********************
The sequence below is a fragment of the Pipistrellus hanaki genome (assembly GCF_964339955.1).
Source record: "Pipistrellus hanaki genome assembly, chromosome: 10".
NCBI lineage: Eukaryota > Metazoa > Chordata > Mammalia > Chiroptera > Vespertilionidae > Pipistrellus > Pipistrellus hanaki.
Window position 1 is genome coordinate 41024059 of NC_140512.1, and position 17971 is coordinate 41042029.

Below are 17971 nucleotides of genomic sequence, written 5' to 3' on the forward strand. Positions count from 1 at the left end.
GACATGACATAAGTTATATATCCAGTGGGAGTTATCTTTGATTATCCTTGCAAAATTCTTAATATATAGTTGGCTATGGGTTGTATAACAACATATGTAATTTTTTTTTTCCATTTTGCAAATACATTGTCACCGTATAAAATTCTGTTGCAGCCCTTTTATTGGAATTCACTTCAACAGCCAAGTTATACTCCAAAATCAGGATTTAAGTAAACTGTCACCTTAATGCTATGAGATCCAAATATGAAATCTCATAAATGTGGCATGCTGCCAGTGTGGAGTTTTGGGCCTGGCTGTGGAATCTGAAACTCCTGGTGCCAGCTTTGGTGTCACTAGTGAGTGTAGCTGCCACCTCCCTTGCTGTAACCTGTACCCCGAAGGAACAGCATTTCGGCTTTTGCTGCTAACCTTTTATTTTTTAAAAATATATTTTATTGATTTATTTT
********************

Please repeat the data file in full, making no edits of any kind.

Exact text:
The sequence below is a fragment of the Pipistrellus hanaki genome (assembly GCF_964339955.1).
Source record: "Pipistrellus hanaki genome assembly, chromosome: 10".
NCBI lineage: Eukaryota > Metazoa > Chordata > Mammalia > Chiroptera > Vespertilionidae > Pipistrellus > Pipistrellus hanaki.
Window position 1 is genome coordinate 41024059 of NC_140512.1, and position 17971 is coordinate 41042029.

Below are 17971 nucleotides of genomic sequence, written 5' to 3' on the forward strand. Positions count from 1 at the left end.
GACATGACATAAGTTATATATCCAGTGGGAGTTATCTTTGATTATCCTTGCAAAATTCTTAATATATAGTTGGCTATGGGTTGTATAACAACATATGTAATTTTTTTTTTCCATTTTGCAAATACATTGTCACCGTATAAAATTCTGTTGCAGCCCTTTTATTGGAATTCACTTCAACAGCCAAGTTATACTCCAAAATCAGGATTTAAGTAAACTGTCACCTTAATGCTATGAGATCCAAATATGAAATCTCATAAATGTGGCATGCTGCCAGTGTGGAGTTTTGGGCCTGGCTGTGGAATCTGAAACTCCTGGTGCCAGCTTTGGTGTCACTAGTGAGTGTAGCTGCCACCTCCCTTGCTGTAACCTGTACCCCGAAGGAACAGCATTTCGGCTTTTGCTGCTAACCTTTTATTTTTTAAAAATATATTTTATTGATTTATTTT